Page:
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Egyptian court ruling raises stakes in presidential race

The court suspended the assembly chosen to write Egypt's new constitution, delaying the process until after elections. That means the new president will initially have near-dictatorial powers.

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In this April 5 photo, the Muslim Brotherhood candidate for the presidency Khairat el-Shater leaves the Higher Presidential Elections Commission after submitting his candidacy papers, in Cairo.

Amr Nabil/AP

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An Egyptian court yesterday suspended the body chosen to write Egypt’s new constitution, upending the country's timetable for political transition – and perhaps much more.

It is now clear that Egypt's new constitution will not be finished before a new president is elected by June. That means the old constitution, which gives the president near-dictatorial powers, will still prevail when the military council that has ruled Egypt for the past year is replaced. That elevates the stakes of the presidential contest considerably, and comes as a warning to Islamists that they could still be sidelined.

The court’s decision is a setback for the Muslim Brotherhood, which ambitiously set out to dominate the constitution-writing process and vie for the presidency after winning nearly 50 percent of parliamentary seats in recent elections.

The Brotherhood and its Islamist allies had been poised to write the constitution without liberal, leftist, and other members, who resigned in protest that the constitution-writing body was not representative of Egypt. Together, those who resigned had comprised nearly a third of the 100-seat body, known as the constituent assembly.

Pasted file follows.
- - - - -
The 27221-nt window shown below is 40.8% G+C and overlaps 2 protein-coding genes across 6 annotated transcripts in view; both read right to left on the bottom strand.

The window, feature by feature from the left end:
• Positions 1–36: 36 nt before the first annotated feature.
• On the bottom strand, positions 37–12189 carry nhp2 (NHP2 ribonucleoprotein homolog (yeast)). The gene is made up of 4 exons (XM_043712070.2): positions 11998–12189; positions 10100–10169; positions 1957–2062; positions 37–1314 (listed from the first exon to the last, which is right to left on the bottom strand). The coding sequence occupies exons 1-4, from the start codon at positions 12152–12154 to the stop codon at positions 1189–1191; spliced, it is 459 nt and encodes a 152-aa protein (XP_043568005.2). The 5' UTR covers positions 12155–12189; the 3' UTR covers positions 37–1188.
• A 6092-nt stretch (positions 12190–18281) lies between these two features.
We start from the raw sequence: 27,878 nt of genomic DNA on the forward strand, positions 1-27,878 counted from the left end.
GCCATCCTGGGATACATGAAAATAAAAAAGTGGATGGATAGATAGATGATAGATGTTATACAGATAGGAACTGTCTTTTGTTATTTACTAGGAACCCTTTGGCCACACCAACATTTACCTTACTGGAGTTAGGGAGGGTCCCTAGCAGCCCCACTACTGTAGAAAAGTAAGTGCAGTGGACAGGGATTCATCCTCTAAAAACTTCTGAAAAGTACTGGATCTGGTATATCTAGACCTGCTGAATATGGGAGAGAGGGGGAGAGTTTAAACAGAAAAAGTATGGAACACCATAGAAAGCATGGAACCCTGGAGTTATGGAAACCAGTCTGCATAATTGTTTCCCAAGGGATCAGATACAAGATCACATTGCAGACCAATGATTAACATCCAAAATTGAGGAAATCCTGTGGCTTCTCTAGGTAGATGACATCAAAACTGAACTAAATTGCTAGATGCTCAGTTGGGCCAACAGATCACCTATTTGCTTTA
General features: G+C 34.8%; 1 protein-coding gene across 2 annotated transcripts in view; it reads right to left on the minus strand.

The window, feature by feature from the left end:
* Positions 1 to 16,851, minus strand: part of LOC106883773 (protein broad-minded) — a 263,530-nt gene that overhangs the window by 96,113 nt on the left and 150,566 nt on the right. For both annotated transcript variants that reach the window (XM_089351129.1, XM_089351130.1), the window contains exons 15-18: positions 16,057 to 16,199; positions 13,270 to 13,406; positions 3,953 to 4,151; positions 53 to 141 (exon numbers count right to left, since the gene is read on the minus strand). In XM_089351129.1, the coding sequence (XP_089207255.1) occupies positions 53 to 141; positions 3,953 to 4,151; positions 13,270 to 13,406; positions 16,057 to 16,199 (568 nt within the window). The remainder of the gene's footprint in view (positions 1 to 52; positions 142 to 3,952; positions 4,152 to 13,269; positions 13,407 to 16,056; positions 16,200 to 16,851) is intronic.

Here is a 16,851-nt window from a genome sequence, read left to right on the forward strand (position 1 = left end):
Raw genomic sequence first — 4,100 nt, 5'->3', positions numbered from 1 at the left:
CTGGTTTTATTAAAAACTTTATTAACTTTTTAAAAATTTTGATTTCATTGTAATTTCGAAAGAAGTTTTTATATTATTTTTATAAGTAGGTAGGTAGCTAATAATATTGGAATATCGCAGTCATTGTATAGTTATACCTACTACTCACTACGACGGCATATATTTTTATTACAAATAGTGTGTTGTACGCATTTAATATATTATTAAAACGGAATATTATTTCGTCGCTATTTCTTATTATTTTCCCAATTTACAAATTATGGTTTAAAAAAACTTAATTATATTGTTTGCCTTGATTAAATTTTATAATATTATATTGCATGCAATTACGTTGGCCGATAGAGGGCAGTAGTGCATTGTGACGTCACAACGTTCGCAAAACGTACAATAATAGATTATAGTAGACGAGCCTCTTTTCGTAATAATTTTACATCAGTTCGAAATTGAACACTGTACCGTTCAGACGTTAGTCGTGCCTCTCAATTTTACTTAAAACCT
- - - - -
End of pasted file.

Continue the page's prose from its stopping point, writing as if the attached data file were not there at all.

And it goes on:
The court ruled that the Islamist-dominated parliament had acted improperly in naming parliamentarians to fill half the 100 seats of the constituent assembly. The Muslim Brotherhood's Freedom and Justice Party (FJP), the largest parliamentary bloc, complained that "politics" had a hand in the judges' decision.

Omar Ashour, an expert on Islamist movements who is a visiting fellow at the Brookings Doha Center, said the court’s decision could signal a move by the ruling military council to intervene in the democratic transition. Removing the military from a political role is one of the major challenges Egypt faces in the years ahead.

“That the administrative court would enter into such a political and ideological battle is not a good sign,” he said. He noted that there are two court cases pending to dissolve the parliament, a move that could throw the transition into chaos.

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